8 best Dostoevsky books, ranked by piercing prose and insights

8 best Dostoevsky books, ranked by piercing prose and insights

In Reading Lists by Lanie Pemberton

8 best Dostoevsky books, ranked by piercing prose and insights

Remembered alongside influential writers like Nikolai Gogol and Leo Tolstoy, Fyodor Dostoevsky (1821-1881) was a Russian author and journalist known for exploring philosophical questions and the psychology of the human condition.

After studying engineering, Dostoevsky quickly turned to his first love: literature. His life was far from easy, and not just because of this career change. Dostoevsky’s interest in Socialism led to being condemned to death (his sentence was later commuted) and hard labor in Siberia. These experiences didn’t dampen his passion for writing, but instead fueled the themes present in all of his works.

Dostoevsky may have gotten his start well over a century ago (with Poor Folk, an epistolary novella), but his themes of morality, redemption, and personal struggle are timeless. As a result, Dostoevsky’s works continue to resonate with modern readers.

The best Dostoevsky books to start with include standout titles like Crime and Punishment and The Brothers Karamazov, but my favorite recommendation is The Idiot — a novel about a man whose goodness may just be his downfall.

Arguably Fyodor Dostoevsky’s most famous book, Crime and Punishment follows Rodion Raskolnikov, a poverty-stricken man who murders a greedy pawnbroker, believing the stolen wealth will contribute to a greater good. But after committing the crime, Raskolnikov spirals into guilt and shame, horrified by his own actions and self-justification. 

This 1866 novel is a hefty read, but a worthy one for its moral explorations and implications. Crime and Punishment has inspired dozens of screen adaptations, and author Joyce Carol Oates named it among her favorite books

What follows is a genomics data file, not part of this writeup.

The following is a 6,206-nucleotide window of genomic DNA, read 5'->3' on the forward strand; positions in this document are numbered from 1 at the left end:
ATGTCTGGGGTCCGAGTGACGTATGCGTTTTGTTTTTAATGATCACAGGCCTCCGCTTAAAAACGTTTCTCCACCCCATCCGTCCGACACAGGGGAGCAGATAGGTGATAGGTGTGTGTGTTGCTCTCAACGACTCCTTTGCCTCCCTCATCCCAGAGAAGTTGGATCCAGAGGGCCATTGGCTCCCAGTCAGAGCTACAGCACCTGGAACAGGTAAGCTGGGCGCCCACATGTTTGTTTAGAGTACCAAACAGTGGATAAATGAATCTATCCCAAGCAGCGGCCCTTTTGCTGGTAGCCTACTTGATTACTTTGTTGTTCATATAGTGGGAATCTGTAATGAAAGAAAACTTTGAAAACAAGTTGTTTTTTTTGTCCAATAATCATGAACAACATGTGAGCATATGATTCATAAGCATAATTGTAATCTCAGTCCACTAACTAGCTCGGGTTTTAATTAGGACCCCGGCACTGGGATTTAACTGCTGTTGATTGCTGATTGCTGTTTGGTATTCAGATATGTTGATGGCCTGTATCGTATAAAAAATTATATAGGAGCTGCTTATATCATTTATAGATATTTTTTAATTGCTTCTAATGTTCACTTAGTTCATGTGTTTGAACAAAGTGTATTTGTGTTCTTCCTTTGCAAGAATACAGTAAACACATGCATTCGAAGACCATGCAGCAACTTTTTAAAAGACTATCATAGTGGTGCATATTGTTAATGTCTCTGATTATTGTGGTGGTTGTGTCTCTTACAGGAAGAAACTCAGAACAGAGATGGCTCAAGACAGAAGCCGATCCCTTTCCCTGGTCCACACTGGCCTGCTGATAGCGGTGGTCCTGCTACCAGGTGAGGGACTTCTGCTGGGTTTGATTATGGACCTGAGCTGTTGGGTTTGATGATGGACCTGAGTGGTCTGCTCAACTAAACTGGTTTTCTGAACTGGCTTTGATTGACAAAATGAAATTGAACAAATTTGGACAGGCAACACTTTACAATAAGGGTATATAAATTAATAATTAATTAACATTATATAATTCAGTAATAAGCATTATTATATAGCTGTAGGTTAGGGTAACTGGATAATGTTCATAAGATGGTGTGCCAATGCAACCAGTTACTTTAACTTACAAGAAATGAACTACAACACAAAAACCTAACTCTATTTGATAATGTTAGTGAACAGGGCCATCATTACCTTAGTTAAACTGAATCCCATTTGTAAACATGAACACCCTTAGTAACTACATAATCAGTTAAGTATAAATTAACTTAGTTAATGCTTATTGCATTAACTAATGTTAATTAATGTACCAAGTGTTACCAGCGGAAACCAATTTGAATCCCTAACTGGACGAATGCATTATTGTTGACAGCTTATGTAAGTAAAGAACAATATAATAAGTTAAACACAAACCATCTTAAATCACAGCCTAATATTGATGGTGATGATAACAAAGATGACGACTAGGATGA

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If Crime and Punishment feels like too daunting a start, this Dostoevsky novella may be the better entry point for you 

It’s written from the perspective of an unnamed narrator (the “Underground Man”) who rejects the notion that people make rational choices, and instead believes most human decisions are rooted in self-interest, or negative feelings like spite and pride. Later, the Underground Man gives examples from his own life that illustrate his beliefs.

Notes from Underground is considered among the first examples of existentialism in literature, making it a mainstay for readers interested in philosophy. 

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The last book written by Dostoevsky before his death — which Sigmund Freud called “the most magnificent novel ever written” — is part family saga, part courtroom drama, with the author’s signature ruminations on morality, faith, and human motivation.

This story follows the tumultuous relationship between Fyodor Pavlovich Karamazov and his three adult sons. After Fyodor’s murder, his eldest son Dmitri is accused of the crime, and though he’d recently argued with his father over his inheritance (and the fact that they’re interested in the same woman), Dmitri firmly denies the allegations. 

The Brothers Karamazov was originally published as a serial, and it’s the longest audiobook featured on this list (37 hours). It’s ambitious, but well worth the time for its richly drawn characters, particularly the brothers with their contrasting perspectives and philosophies.